“There was a time there they didn’t think I could walk,” Ken recalls.
    With the knee damage, Ken discovered that bicycling was one activity his knee could handle and by last fall the couple logged two 65-mile rides on their bikes–a remarkable recovery.
    His injuries forced him to retire as an OBGYN physician. Kathy, an ophthalmologist, continues to work four days a week at her clinic in Memphis.
    
What Went Wrong
    With no memory of the final hours of his last flight behind the controls of a plane, Ken can only speculate about that night.
    But the National Transportation Safety Board (NTSB) determined the plane ran out of fuel. According to the report, the airplane had flown five hours, 28 minutes without refueling.  The plane was rated for five hours, 10 minutes at 70 percent power, not accounting for the fuel used during engine start, taxi, take-off and climbing.
    According to the same NTSB report, Ken notified an air  traffic controller about five hours into the flight that he was going to deviate to a nearby alternate airport, which was in clear weather conditions. As a result, flight-following services were terminated when Byrd was about 10 miles from the Water Valley airport where he was expected to land.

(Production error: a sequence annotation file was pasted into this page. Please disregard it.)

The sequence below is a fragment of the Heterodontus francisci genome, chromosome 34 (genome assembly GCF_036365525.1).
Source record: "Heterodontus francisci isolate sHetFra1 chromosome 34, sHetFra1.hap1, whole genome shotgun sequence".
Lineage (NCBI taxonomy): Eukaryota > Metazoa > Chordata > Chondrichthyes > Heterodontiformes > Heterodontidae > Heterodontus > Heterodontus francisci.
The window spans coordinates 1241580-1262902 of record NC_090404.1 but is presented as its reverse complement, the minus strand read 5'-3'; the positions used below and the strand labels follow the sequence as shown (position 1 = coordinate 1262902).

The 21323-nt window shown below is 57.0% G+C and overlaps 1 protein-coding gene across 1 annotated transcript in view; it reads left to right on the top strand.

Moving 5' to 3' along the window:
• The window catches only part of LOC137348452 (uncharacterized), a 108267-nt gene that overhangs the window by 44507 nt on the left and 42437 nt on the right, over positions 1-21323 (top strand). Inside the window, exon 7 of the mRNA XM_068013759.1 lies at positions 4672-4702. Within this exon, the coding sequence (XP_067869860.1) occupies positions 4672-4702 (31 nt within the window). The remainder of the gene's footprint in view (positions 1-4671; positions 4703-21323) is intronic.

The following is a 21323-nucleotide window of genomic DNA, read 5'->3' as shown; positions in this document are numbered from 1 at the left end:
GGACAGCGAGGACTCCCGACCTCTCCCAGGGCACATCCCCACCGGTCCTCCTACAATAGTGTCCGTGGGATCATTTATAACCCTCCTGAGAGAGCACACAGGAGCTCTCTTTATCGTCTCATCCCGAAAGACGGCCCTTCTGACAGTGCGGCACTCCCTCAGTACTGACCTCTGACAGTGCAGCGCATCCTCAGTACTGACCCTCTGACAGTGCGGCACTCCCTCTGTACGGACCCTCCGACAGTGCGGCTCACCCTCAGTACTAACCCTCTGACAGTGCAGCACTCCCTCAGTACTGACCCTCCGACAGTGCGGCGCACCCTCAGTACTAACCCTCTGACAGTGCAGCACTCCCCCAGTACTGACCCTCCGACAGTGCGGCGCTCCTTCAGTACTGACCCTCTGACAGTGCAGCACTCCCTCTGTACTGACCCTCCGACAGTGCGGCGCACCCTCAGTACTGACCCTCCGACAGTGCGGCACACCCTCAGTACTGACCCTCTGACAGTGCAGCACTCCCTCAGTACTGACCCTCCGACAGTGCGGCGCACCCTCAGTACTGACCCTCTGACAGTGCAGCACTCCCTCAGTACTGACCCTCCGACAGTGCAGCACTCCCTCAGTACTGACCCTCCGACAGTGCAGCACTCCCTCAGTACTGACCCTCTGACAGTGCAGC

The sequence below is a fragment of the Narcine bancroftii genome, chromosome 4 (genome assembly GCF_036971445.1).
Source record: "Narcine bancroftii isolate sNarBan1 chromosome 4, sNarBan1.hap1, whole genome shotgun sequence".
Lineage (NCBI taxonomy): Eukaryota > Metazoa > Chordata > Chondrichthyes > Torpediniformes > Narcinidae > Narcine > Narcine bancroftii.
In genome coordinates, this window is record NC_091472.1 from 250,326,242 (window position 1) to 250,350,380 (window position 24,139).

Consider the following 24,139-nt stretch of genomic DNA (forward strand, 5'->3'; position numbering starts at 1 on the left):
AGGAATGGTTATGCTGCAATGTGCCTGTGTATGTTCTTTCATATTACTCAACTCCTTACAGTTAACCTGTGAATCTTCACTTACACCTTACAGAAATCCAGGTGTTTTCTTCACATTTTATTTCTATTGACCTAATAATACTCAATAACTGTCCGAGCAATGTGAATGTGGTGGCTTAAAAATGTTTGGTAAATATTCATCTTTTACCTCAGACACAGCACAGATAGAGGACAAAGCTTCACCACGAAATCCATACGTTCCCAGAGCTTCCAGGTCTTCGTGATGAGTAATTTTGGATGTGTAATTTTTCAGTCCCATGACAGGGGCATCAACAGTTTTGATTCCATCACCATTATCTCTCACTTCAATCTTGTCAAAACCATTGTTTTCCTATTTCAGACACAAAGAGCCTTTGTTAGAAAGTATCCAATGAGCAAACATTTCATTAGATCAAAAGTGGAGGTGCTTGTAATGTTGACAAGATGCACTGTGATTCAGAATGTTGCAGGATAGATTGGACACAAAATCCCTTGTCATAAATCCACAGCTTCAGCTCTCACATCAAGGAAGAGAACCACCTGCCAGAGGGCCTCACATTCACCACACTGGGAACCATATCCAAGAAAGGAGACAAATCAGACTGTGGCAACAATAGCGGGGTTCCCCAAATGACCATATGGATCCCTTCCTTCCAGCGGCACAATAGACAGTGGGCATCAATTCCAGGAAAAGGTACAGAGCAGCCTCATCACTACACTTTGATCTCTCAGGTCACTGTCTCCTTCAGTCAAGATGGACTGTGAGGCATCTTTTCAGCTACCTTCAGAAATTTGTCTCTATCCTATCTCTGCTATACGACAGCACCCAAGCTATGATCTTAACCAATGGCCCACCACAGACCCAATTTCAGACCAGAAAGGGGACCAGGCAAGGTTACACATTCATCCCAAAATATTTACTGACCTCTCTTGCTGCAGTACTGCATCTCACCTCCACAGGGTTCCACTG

Byrd could only speculate that he may have changed his mind about landing in Water Valley because of the difficulty of landing with a cross wind on a short runway.
    The NTSB report stated that according to global positioning system (GPS) data and a witness on the ground, the airplane flew safely over the Water Valley airport and circled; however, rather than land, the airplane continued to fly north.
    The report added that the GPS data revealed he flew north to Batesville,  before heading south again.
    When the plane went down, it was just a quarter-mile from I-55 near Tillatoba and Ken speculated he may have been trying to reach the highway to set his plane down.